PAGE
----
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For Delhi Police, 2009 was encounter-free

After nearly a decade of shootouts and ‘hot-pursuits’ of terrorists and gangsters, Delhi Police have had an encounter-free 2009.

delhi Updated: Jan 27, 2010 00:39 IST
Tushar Srivastava

After nearly a decade of shootouts and ‘hot-pursuits’ of terrorists and gangsters, Delhi Police have had an encounter-free 2009.

Police records available since 1998 suggest there has not been a single year when an encounter hasn’t taken place in Delhi.

Insiders in the police department said there had been a “marked change in the police strategy” on pursuing high-risk criminals following the Batla House shoot-out and the subsequent controversy.

“Go-slow orders were then issued,” a source said, requesting anonymity. “Get your man without opening fire, officers were clearly told.”

Encounters have always been controversial, be it the Connaught Place or Ansal Plaza shootouts. Police have drawn flak from human rights groups who have termed them as ‘extra-judicial killings’.

But the furore after the Batla House encounter shook the police top brass. Senior officers said after losing one of their best officers and tracking down the men who were subsequently held responsible for every major blast since 2005, they did not expect such hostile reaction.

“It’s a peculiar situation…not even a single encounter the whole year. Delhi has never been bereft of criminal activity…it has traditionally seen high movement of militants and gangsters,” said Ajai Raj Sharma, former Delhi Police commissioner.

The Capital, statistics reveal, was still very much on the hit list of criminals and the police performed their job well: 20 terrorists and over 70 gangsters were arrested in 2009. But what changed was the police approach while going after high-value targets. “This could be a direct fallout of the Batla House case,” Sharma said.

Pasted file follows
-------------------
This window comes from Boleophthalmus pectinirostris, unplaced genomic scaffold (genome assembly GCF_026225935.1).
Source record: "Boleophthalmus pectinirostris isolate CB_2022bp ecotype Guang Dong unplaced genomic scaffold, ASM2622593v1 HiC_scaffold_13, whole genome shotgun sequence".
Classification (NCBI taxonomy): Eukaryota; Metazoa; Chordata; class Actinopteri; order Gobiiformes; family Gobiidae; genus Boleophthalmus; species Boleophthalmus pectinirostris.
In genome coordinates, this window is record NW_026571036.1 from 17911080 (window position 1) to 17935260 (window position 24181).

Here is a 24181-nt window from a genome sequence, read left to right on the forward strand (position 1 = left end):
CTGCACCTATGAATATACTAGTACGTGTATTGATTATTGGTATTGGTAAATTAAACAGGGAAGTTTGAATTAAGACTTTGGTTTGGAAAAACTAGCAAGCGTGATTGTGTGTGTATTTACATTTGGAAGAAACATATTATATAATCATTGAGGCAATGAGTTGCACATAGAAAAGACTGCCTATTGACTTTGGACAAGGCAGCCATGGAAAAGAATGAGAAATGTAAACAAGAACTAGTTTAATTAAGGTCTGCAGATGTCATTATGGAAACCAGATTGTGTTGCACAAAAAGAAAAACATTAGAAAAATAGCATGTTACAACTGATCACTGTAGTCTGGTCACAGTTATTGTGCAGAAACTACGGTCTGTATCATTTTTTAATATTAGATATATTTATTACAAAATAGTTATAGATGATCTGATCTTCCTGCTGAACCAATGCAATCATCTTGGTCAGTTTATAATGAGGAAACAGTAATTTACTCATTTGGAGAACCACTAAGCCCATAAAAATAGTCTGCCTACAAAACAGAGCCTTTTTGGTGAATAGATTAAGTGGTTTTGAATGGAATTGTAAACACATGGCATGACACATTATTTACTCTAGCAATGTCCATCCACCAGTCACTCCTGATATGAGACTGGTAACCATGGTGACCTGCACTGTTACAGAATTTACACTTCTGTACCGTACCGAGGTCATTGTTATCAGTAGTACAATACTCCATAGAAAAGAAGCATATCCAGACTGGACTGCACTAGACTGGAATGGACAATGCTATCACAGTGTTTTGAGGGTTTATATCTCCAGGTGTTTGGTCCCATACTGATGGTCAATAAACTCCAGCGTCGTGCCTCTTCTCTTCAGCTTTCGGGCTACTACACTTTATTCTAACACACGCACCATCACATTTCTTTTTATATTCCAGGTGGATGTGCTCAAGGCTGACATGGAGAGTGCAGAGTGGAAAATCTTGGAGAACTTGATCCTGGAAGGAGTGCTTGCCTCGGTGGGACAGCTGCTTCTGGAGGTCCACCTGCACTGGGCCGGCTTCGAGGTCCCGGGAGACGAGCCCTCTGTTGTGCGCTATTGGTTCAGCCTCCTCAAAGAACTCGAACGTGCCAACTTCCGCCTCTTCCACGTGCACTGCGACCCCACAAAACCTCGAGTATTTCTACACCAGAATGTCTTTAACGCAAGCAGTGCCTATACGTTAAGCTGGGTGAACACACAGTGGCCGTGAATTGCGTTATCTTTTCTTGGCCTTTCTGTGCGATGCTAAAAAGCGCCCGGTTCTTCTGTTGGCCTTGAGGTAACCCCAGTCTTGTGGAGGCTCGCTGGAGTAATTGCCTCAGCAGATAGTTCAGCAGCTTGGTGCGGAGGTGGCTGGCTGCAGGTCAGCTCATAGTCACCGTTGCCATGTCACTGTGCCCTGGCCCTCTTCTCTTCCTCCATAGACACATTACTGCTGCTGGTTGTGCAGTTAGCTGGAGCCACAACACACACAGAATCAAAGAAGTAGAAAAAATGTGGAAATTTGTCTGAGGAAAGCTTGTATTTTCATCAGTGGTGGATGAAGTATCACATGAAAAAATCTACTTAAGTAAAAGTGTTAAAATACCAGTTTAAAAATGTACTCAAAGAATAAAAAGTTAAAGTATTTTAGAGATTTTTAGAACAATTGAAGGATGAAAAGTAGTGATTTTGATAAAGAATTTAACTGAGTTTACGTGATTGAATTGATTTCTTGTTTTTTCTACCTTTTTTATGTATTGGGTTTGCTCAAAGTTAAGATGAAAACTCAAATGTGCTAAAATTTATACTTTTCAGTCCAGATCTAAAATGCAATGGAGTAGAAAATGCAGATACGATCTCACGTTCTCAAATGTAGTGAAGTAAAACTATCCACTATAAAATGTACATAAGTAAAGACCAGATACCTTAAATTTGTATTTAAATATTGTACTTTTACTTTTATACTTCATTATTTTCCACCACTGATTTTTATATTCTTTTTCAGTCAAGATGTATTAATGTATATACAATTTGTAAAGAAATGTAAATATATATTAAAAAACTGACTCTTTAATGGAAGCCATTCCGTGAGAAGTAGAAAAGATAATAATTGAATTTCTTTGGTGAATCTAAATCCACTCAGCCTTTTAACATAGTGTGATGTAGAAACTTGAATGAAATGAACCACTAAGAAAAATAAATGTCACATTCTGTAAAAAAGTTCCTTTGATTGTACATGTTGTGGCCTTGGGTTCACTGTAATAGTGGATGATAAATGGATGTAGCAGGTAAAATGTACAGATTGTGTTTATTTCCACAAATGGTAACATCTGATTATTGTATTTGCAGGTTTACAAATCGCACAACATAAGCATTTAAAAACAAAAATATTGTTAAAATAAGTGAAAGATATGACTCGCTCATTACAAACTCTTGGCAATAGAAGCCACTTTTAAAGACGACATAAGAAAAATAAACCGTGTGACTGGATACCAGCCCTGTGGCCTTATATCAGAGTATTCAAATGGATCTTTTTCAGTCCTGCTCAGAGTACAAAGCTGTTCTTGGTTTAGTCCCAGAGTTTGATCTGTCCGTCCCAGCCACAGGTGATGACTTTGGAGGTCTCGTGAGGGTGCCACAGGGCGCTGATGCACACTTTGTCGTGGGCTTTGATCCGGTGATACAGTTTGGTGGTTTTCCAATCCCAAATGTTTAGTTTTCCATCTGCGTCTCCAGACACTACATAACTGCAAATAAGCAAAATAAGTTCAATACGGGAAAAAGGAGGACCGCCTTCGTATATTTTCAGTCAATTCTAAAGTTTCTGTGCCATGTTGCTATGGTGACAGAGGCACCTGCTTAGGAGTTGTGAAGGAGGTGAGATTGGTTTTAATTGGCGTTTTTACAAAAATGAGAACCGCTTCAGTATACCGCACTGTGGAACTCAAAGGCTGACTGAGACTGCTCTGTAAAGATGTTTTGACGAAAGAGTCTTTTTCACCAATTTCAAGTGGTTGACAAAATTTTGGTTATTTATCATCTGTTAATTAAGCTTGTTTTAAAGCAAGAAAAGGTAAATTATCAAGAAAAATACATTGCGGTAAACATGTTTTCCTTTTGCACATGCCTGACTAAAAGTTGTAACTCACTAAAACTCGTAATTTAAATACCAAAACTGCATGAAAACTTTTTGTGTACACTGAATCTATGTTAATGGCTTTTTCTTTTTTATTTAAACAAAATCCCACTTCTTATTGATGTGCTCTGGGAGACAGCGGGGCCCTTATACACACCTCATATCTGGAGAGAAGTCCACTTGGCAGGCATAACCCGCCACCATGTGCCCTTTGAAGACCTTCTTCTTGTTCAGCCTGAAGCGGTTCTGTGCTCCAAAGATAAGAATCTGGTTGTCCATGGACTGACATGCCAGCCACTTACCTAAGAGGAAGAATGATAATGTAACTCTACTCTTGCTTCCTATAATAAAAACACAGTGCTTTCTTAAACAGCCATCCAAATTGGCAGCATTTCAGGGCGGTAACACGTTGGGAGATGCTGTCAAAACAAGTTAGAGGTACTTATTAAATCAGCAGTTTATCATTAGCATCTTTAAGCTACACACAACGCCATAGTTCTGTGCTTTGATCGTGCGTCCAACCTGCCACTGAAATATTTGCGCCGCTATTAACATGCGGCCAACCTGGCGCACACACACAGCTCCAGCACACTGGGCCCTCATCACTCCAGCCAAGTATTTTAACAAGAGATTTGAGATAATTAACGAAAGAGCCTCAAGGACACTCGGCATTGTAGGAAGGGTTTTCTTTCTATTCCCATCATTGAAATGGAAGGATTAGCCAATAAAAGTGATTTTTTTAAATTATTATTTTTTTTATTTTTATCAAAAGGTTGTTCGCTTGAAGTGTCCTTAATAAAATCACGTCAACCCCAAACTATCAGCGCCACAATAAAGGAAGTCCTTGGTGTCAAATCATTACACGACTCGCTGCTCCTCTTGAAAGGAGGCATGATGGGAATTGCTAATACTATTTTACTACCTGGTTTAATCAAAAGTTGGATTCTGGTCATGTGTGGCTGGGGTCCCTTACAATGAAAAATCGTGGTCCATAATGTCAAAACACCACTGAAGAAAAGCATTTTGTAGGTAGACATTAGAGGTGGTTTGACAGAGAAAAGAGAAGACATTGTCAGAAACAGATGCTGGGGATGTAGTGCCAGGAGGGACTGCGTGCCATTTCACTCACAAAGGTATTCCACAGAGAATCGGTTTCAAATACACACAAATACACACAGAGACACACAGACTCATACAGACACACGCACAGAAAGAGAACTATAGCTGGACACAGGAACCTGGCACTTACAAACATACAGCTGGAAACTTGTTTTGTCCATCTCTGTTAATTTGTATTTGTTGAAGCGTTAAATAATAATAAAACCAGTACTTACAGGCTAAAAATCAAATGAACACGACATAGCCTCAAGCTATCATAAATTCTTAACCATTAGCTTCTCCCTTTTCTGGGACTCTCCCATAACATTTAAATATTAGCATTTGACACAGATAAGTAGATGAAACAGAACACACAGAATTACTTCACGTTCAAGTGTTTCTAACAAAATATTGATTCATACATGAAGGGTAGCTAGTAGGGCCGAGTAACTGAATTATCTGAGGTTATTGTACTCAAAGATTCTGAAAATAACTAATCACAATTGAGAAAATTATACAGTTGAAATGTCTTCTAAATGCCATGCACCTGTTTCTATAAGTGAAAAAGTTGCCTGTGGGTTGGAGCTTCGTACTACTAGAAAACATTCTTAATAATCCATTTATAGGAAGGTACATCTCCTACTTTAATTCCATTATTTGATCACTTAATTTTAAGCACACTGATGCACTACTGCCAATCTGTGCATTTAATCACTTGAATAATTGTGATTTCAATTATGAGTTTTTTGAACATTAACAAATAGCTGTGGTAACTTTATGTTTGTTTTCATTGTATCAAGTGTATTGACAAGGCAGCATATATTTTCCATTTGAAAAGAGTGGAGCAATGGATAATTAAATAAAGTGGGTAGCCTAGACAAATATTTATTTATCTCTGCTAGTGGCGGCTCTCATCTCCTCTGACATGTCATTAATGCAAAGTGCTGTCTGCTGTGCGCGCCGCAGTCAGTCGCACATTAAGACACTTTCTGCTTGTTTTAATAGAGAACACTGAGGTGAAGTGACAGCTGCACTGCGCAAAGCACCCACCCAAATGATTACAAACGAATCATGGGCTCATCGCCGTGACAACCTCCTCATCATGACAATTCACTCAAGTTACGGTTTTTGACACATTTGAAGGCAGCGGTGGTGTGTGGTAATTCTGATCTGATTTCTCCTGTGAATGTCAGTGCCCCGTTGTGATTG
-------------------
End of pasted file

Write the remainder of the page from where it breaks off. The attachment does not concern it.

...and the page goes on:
“There were times when it was decided to wait for a better opportunity even after cornering a criminal than to risk the chance of an exchange of fire. There is always going to be a second chance so better wait for that,” said an officer, with over a dozen kills to his name, on condition of anonymity.

“There were clear-cut verbal instructions from seniors to lay off. Officers were asked to be cautious while going after high-risk criminals,” he said.

“It appears (Delhi) police officers, unsure of support of the system and civil society, are shying away from taking the risks which are necessary for national and public good,” said A.K. Doval, former director, Intelligence Bureau.

Denying that any “go-slow” orders were issued, P.N. Aggarwal, joint commissioner, special cell, said, “An encounter takes place when a criminal fires at the police. How can such instructions be issued? One reacts on the basis of what happens on the spot,” he said.

Sharma thinks otherwise. “It’s an obvious reaction…if people are after you, why would anyone take such risks. 2009 has certainly been a rare year in terms of encounters,” he said.